Delaware River Valley and Kittatinny Mountain Region
The Valley and Ridge region in western New Jersey and eastern Pennsylvania
is a continuation of the general stratigraphy and structure of the Hudson
Valley and Catskills region with some noticeable exceptions (Figure 72).
The primary clastic sediment source areas during the Taconic and Acadian
Orogenies were to the northeast in the New England region. As a consequence,
the coarse clastic units grow progressively thinner and finer grained.
In contrast, the marine mudrocks and carbonate units generally grow progressively
thicker toward the southeast where shallow inland seas invaded the Appalachian
Basin region for longer periods of time. In addition, the structural deformation
associated with the Alleghenian Orogeny grow progressively greater to
the south. North and west of Kittatinny Mountain the great folds of the
Valley and Ridge steadily flatten out. North of the New York/Pennsylvania
border, the structural deformation is limited to a series of very gentle,
broad anticlines and synclines. Many of these anticlinal structures are
host to oil and gas reservoirs that are largely depleted after nearly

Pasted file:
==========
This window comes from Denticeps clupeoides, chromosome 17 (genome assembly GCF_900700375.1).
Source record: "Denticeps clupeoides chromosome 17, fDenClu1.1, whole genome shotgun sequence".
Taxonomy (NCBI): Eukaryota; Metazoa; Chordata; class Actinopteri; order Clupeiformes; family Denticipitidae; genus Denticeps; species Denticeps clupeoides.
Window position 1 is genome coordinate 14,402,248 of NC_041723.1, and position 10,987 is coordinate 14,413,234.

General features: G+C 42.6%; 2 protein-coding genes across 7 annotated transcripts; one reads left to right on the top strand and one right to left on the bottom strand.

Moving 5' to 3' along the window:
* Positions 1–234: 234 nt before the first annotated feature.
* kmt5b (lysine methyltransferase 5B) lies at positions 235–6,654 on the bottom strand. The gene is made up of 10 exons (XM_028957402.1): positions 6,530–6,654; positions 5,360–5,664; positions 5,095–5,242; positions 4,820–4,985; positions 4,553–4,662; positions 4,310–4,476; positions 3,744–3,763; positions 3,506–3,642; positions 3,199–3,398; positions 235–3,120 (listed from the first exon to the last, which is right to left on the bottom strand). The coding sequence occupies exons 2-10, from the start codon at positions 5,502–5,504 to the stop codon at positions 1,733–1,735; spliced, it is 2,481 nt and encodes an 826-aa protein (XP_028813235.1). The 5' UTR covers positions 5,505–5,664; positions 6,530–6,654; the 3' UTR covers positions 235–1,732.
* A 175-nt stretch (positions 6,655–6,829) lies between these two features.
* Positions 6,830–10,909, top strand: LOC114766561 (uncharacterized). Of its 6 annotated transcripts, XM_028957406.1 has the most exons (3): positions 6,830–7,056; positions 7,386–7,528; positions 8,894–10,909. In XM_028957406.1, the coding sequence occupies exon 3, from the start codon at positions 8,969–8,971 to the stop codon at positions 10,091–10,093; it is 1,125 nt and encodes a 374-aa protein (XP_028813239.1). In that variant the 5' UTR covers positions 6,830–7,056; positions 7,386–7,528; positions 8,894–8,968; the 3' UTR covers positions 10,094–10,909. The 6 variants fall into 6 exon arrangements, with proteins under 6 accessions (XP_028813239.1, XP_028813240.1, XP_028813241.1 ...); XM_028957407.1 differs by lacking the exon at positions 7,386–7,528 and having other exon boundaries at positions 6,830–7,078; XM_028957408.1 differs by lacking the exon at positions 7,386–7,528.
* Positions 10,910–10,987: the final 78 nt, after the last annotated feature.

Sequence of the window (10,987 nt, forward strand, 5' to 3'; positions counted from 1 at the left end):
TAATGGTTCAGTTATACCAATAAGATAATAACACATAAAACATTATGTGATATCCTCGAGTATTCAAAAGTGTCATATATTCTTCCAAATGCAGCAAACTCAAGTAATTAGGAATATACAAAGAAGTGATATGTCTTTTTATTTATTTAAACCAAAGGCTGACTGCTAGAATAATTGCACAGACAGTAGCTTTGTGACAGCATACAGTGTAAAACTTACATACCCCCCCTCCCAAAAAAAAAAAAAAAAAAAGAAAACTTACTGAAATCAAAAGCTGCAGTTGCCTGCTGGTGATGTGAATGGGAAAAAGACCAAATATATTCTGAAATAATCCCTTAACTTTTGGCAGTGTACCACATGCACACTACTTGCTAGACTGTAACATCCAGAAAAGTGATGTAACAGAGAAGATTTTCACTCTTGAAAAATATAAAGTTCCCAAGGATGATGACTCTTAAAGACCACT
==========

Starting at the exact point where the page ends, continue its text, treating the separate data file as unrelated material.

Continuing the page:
a century of production.
|Figure 72. Map of localities on Kittatinny Mountain and in the surrounding
region along the New Jersey/Pennsylvania border.
Route 209 continues to follow southward along the same outcrop belt of
the less erosionally resistant shale and limestone beds of the Devonian
Helderberg, Tristates, and Hamilton Groups. This valley, called the Port
Jervis Trough, is a continuation of the same valley followed by Route
209 southward from the Catskills region of New York. Between Port Jervis
and Stroudsburg, Pennsylvania, the Delaware River follows the strike of
this belt of Lower and Middle Devonian strata. The rocks are steeply dipping
toward the west. To the east, the Silurian Shawangunk Formation forms
the crest of Kittatinny Mountain, and to the west, the Late Devonian Catskill
Group forms the erosionally dissected plateau of the Pocono Mountains.
Much of the Delaware River Valley and Kittatinny Ridge in New Jersey are
part of the Delaware Water Gap National Recreation Area.